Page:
More on a potential sale of New Belgium Brewing

Jason Sandford

Jason Sandford is a reporter, writer, blogger and photographer interested in all things Asheville.

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new_belgium_logo_2015Some follow-up of Friday’s news that New Belgium Brewing was exploring a sale:

-The official New Belgium response to the initial Reuters report:

“New Belgium’s Board of Directors has an obligation to have on-going dialogue with the capital markets with the goal of making sure that we remain strong as leaders in the craft brewing industry.” -Kim Jordan, New Belgium founder

-The Denver Post offered some savvy analysis of the New Belgium deal, noting that a sale to a big corporate owner could turn off customers loyal to the independence of the New Belgium brand. The company has taken steps to protect that independence, according to the story, by moving to employee ownership in 2013 and adopting a B-Corp structure that allows it to focus on more than just the bottom line. Still, a sale could have some upside, according to the Post:

For an independent brewer, a sale offers easier access to capital and a wider distribution network, not to mention a payoff for years of hard work, said Bart Watson, chief economist of the Boulder-based Brewers Association.

Watson said that without more concrete details, it can’t be ruled out that New Belgium might be looking at another strategy short of a sale to protect its independence — say, raising money in stock or debt offering.

“It is hard to know what their motivation is,” Watson said.

Beer sales in the U.S. are flat, and craft brewers have grabbed about 11 percent of the total market. To preserve their market share and appeal to younger consumers, larger corporate players have been buying more-successful independents at a steep premium.

Amid Rumors of Sale, New Belgium Core Growth Slows,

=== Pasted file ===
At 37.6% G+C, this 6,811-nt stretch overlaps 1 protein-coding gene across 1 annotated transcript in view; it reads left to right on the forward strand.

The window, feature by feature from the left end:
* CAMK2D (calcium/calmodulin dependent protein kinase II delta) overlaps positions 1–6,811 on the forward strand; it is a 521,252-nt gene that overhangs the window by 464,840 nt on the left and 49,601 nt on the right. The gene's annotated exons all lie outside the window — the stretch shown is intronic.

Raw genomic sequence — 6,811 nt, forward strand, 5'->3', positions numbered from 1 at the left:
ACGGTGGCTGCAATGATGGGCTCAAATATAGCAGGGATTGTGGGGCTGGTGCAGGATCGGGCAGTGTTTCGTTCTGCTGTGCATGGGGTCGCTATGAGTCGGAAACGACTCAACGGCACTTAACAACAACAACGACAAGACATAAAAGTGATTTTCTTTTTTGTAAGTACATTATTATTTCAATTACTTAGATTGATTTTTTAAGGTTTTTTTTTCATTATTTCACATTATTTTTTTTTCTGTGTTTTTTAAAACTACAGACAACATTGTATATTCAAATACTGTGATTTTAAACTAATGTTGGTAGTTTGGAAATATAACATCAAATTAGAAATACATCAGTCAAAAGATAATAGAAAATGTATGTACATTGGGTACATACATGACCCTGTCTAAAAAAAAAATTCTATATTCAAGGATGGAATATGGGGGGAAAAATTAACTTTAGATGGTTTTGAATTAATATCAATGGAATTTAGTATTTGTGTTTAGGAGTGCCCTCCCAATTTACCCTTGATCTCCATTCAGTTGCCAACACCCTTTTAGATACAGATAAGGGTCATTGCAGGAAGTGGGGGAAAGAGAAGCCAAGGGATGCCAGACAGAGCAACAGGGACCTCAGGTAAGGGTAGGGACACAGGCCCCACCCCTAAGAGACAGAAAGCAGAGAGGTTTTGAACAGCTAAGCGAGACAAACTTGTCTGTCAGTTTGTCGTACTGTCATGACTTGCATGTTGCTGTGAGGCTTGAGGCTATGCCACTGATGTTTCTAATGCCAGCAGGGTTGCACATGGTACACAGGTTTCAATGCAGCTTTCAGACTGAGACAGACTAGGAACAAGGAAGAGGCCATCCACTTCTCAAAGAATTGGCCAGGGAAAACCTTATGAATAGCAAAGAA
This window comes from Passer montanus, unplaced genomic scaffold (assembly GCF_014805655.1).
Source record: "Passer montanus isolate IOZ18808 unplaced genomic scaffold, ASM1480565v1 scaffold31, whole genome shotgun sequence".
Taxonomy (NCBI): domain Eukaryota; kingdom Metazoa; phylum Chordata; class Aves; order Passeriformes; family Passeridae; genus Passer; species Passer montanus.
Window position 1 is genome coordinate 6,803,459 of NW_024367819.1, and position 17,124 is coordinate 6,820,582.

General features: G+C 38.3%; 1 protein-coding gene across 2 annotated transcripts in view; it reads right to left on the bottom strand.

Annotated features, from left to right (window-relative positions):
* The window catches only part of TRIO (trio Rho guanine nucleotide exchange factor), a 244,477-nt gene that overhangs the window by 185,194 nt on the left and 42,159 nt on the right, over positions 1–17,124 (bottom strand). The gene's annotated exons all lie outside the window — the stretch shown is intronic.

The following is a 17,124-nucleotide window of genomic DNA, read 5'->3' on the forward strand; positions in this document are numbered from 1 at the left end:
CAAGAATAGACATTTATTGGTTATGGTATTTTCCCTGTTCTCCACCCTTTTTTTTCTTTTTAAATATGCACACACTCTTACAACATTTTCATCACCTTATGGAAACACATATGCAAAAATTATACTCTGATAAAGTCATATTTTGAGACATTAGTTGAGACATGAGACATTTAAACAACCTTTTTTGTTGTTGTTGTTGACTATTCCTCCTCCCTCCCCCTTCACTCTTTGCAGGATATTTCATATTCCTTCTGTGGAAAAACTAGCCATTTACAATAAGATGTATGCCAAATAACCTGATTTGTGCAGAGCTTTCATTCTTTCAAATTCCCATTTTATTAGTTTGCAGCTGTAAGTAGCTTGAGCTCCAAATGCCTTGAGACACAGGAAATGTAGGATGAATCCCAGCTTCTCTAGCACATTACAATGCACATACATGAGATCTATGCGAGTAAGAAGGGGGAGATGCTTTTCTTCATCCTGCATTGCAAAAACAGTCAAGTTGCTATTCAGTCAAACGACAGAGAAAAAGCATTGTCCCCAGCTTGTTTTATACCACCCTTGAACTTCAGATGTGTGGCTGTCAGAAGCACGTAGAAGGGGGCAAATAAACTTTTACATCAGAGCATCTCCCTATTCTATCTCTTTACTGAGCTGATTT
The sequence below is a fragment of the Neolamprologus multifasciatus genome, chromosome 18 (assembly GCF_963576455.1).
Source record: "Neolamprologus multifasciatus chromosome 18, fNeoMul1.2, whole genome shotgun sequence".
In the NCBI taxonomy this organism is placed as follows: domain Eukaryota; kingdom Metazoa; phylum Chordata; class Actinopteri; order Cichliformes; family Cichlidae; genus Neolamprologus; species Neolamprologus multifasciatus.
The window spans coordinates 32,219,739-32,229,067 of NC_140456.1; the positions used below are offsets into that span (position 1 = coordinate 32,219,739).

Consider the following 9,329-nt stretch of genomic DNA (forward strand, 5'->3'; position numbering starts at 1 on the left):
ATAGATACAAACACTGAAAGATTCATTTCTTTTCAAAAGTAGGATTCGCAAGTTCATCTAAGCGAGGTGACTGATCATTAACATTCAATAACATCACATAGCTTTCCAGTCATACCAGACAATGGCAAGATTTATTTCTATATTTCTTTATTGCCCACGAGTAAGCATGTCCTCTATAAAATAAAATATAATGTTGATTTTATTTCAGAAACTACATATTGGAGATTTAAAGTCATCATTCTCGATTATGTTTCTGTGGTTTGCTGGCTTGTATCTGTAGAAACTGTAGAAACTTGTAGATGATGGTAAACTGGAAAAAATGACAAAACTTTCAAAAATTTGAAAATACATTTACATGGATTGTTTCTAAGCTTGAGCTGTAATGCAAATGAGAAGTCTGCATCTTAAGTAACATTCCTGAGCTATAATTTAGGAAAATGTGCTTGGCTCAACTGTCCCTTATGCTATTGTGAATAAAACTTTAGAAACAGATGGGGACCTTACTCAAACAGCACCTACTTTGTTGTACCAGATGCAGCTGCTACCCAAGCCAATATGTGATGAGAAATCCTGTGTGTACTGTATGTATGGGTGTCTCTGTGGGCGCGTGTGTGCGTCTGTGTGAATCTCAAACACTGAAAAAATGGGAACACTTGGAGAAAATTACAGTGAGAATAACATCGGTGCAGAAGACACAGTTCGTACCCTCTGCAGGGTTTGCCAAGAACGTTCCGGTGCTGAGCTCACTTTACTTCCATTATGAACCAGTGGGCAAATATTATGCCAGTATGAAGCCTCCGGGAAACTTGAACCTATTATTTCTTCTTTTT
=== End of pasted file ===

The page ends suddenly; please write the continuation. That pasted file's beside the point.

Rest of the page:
The story notes that New Belgium has been slowly expanding toward a 50-state distribution presence, and the opening of its Asheville brewery will help New Belgium become a national brand by 2017. More:


The brewery’s geographic expansion takes place during a critical time for New Belgium. In an October interview with Shanken News Daily, the company’s newly appointed CEO, Christine Perich, said 2015 would likely be the first down year in the company’s history.

Calling it a “capacity management year,” Perich explained that sales have suffered because of New Belgium’s choice to focus on its new Asheville brewery and expansions at its Fort Collins facility.

Sales have taken a hit as a result. Fat Tire and Ranger IPA are down 1.4 percent and 1.9 percent, respectively, for the year-to-date period ending Nov. 29, according to IRI.

Sales for Fat Tire have continued to drop even as New Belgium enters new territories, however. The brewery has entered eight new states in the 29 months since Jordan first announced the company’s plan for national distribution. It also plans to enter three additional markets — Hawaii, West Virginia and New Jersey — in the first quarter of 2016.

-In Fort Collins, home base for New Belgium, The Coloradoan noted that 2015 was a transitional year for the employee-owned New Belgium. Kim Jordan stepped down from her role as CEO andChristine Perich became chief operations officer and brewery president.

The newspaper also noted that, aside from preparing to open its new Asheville brewery, New Belgium is also spending $7 million to expand its Fort Collins headquarters with a new taproom, beer garden and office space. There’s also an on-site health-care center for employees and their families according to the story. The expansion is scheduled to be complete in June.

-The Asheville Citizen-Times, in a Dec. 10 story, noted that New Belgium had begun test brewing beer at its new Asheville brewery.



Jason Sandford

Jason Sandford is a reporter, writer, blogger and photographer interested in all things Asheville.

  • 1


  1. jtroop December 21, 2015

    At first glance I thought this was maybe a bit of a bummer, but its not like big-bad-beer-co is gonna shut down the factory or change the quality of the beer.

    Maybe they might make cultural changes that only the folks currently working in Fort Collins, CO would be able to recognize.

    Maybe they don’t fund our greenways like they said they would…

    Maybe nothing noticeable at all happens….

  2. chris December 21, 2015

    Note that “employee-owned” doesn’t mean that the employees would have any say in the sale. ESOPs are nothing but at tax-dodge; the board would be the decider on whether or not the sale happens.


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